Why People Don’t Take Your Advice

This topic comes up frequently in my coaching sessions – clients are frustrated when their peers and direct reports don’t take their advice.  Conversations go like this:

I tell her all the time that she has to say “no” more often.  I’ll support her decisions – but she still overcommits and then disappoints.

 He’s got to realize that taking the time to talk things through with people is worth the investment.  Argh!  He continues to send out abrasive e-mails!

Why is it so hard for people to listen to reason?  The answer is simple.  What looks reasonable and proven to you does not look reasonable or even possible to them.  No matter how well we explain what makes sense to us, it has to make sense to others in order for them to act on it.  The key to influencing others is to get curious about what makes sense to them.

We all do what makes sense to us in the moment.  No one comes to work and decides to overcommit and then disappoint people!  No one thinks it’s a great idea to send out a flaming e-mail!  To understand why people do what they do and don’t take your advice, you must see the situation from their perspective.  Keep in mind:

We create our experience of people and situations through our thinking – thinking that is filtered through our personal values and beliefs.

Our feelings or emotional state are a direct result of our thinking in the moment – not the situation.

The human mind is designed to give us insights and ideas – all we have to do is be open to seeing something new.

For example, I have a client who prides himself on his work ethic – he works very hard and is passionate about what he does.  In his mind, saying no means he doesn’t care about the business.  So he’s stuck in a habit of overcommitting and then disappointing the very people he wants to please/help.  Here’s how a better understanding could help him:

  • He could realize that his work ethic, while admirable, sometimes overpowers his common sense.  He could see he’s making up the idea that he cannot say no – and that this belief actually works against him.
  • He could begin to recognize that feelings such as urgency and concern are indicators that he is losing his perspective and common sense.
  • He could see something new and different — that makes sense to him — about his habit of over-committing.  Only a personal realization can change behavior in a sustainable way.  

insightSo what’s the take-away here?  The key to helping your people change unproductive behavior is to get curious about what makes sense to them.  When we realize that the root cause of our unproductive behavior is how we think about a situation and that we have an endless supply of new thinking at our disposal, we set ourselves up for insights.  It’s only through insights that we can change behavior in a sustainable way.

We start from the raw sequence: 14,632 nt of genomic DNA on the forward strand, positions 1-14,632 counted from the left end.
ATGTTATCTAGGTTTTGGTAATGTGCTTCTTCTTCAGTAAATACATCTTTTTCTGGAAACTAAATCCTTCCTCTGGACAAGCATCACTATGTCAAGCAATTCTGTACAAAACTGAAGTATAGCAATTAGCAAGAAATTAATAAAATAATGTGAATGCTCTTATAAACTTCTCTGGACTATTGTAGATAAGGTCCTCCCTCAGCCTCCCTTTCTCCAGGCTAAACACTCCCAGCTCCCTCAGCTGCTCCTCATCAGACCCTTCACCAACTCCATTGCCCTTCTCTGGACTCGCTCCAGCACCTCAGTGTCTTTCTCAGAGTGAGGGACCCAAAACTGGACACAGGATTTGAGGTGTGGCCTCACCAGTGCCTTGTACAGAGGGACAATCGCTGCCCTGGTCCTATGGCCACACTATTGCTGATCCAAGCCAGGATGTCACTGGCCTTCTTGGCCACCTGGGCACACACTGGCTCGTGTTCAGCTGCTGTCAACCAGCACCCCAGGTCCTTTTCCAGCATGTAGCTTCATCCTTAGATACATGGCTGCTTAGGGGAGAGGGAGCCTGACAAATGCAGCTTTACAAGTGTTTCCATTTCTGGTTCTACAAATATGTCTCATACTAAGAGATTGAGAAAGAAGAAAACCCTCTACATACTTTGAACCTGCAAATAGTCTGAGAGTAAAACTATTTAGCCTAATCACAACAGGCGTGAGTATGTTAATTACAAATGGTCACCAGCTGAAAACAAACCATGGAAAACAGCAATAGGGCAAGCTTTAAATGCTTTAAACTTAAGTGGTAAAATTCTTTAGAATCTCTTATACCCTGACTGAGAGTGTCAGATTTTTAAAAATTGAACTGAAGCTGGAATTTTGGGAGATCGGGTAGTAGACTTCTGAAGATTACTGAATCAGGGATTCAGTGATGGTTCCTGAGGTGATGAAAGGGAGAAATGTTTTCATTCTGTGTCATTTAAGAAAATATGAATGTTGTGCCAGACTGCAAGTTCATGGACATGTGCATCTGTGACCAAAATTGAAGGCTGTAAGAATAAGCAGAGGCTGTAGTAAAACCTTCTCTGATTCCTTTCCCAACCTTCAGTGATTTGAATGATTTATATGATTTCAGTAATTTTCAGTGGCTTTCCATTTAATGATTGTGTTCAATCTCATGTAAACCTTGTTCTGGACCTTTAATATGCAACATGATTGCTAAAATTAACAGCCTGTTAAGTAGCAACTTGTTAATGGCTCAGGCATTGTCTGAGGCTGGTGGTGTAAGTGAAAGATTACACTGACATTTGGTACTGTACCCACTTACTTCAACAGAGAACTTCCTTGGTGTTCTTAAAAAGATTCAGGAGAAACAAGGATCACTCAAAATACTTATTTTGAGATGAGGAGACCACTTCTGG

The Truth About Expectations

ExpectationsIt seems everyone is talking about expectations lately.  In the June issue of Oprah’s magazine, Brene Brown counsels us to “reality-check our expectations because they can lead to low self-esteem.” Cheryl Sandberg tells women to lean in to the leadership table and “dismantle the internal barriers holding us back today.”  A number of executive coaches weigh in on LinkedIn to the question:  What do you think holds you back from more happiness and success in your career?  Of course, expectations are a topic in the ensuing dialog.

 There is only one thing to understand about expectations – they are all made from the same stuff — thought.  Our expectations for ourselves and others’ expectations for us are only as real and as powerful as we make them.  We put energy into them or we don’t.  We pay attention to them or we ignore them.  We see them for what they are or we don’t.  With understanding, we see them for what they are more quickly.

 I recently heard that some languages don’t have a word for “should,” usually a key component in any expectation.  The internal version — I should weigh this much, I should make x amount of money, I should have been promoted by now, I should be treated one way or another.  And the external version – you should, they should, mothers should, children should.

 Having a discussion about the content of expectations is not the answer.  It’s not what you think, it’s the realization that you think.  It’s becoming more conscious of the fact that:

We create our experience of life through our thinking. 

We live in the perceptions and feelings that we create.  

We have an unlimited potential for new thought.

       So the only thing that keeps us stuck is the misunderstanding that we have no other options.  When we realize we have free will to recognize, consider, and let go of any expectations (thought) that are not helpful, we see the unlimited potential that is always available to us.